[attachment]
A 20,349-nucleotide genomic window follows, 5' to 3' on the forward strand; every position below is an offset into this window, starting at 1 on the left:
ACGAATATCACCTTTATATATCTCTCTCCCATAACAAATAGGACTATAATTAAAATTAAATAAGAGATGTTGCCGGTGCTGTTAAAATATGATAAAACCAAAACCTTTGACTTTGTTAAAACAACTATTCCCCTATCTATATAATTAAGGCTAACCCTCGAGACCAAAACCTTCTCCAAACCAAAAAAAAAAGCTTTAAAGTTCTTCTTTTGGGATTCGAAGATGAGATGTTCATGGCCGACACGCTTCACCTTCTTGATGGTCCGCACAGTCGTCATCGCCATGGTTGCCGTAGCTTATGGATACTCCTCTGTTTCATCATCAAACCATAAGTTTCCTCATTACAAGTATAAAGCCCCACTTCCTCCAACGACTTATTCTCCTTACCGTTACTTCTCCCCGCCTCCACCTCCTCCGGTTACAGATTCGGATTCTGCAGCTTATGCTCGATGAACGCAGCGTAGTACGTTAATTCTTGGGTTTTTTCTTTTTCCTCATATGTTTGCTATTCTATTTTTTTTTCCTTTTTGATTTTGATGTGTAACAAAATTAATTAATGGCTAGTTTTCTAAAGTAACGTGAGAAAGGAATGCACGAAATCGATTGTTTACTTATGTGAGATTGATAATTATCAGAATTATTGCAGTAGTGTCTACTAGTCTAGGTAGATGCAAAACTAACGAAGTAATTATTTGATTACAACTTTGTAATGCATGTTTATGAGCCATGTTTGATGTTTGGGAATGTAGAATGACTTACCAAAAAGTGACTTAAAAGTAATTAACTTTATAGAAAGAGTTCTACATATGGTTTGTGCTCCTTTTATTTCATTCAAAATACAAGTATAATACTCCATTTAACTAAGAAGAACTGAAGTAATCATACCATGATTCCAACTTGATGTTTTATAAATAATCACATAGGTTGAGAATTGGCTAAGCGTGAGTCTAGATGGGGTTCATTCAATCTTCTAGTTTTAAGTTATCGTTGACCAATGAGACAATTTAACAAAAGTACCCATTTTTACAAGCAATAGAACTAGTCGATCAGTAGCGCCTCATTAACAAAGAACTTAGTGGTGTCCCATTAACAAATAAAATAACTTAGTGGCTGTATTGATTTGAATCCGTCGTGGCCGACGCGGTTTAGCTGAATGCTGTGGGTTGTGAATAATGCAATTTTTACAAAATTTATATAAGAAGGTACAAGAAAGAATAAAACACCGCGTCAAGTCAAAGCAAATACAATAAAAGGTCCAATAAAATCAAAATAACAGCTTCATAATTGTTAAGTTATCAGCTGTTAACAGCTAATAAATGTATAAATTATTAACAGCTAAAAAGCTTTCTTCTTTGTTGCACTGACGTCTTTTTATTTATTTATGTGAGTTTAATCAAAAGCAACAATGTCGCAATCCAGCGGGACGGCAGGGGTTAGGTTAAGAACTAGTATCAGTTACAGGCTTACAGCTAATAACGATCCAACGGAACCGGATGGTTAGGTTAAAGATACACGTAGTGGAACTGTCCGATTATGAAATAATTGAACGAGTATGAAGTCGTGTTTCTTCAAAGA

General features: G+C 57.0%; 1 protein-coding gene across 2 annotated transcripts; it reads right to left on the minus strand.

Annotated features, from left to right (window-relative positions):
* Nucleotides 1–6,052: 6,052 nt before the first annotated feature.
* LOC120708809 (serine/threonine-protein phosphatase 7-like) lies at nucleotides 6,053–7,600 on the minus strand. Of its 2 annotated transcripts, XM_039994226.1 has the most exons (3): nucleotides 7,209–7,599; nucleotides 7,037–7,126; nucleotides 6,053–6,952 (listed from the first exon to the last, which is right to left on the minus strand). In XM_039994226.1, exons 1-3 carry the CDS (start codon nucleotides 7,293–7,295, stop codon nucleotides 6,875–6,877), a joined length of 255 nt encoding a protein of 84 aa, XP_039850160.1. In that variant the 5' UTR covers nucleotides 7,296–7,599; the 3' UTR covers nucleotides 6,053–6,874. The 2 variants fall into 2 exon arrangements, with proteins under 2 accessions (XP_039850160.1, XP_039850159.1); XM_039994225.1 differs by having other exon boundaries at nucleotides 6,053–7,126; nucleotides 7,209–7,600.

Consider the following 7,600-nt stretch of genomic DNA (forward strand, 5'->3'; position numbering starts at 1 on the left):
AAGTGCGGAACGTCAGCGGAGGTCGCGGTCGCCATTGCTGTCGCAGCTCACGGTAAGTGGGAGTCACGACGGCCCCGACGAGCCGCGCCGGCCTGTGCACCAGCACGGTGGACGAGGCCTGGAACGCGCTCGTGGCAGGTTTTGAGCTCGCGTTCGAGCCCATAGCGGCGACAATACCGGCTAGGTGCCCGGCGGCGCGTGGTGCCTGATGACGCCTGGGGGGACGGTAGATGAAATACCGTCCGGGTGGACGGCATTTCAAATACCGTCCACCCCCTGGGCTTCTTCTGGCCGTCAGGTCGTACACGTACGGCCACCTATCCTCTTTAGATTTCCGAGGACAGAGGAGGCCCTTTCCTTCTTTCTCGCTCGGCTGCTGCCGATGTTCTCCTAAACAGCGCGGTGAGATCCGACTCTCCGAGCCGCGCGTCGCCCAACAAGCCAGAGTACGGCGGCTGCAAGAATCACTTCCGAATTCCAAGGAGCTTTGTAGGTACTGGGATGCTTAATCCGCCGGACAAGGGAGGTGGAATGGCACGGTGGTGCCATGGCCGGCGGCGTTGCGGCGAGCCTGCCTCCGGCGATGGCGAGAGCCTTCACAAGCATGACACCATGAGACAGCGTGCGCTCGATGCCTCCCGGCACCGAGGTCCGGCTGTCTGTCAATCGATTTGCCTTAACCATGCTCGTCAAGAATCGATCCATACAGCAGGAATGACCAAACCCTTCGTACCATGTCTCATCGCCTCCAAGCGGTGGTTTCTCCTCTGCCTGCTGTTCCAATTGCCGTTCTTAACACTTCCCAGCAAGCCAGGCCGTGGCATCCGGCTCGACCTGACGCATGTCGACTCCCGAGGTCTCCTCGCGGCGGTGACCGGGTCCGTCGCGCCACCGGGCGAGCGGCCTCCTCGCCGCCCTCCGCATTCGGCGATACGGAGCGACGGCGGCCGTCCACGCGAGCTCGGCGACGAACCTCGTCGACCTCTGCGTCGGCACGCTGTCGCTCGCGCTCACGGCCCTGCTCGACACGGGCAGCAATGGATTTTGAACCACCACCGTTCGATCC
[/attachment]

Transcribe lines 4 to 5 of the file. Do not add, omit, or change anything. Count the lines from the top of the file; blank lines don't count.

Annotated features, from left to right (window-relative positions):
* Nucleotides 1–6,052: 6,052 nt before the first annotated feature.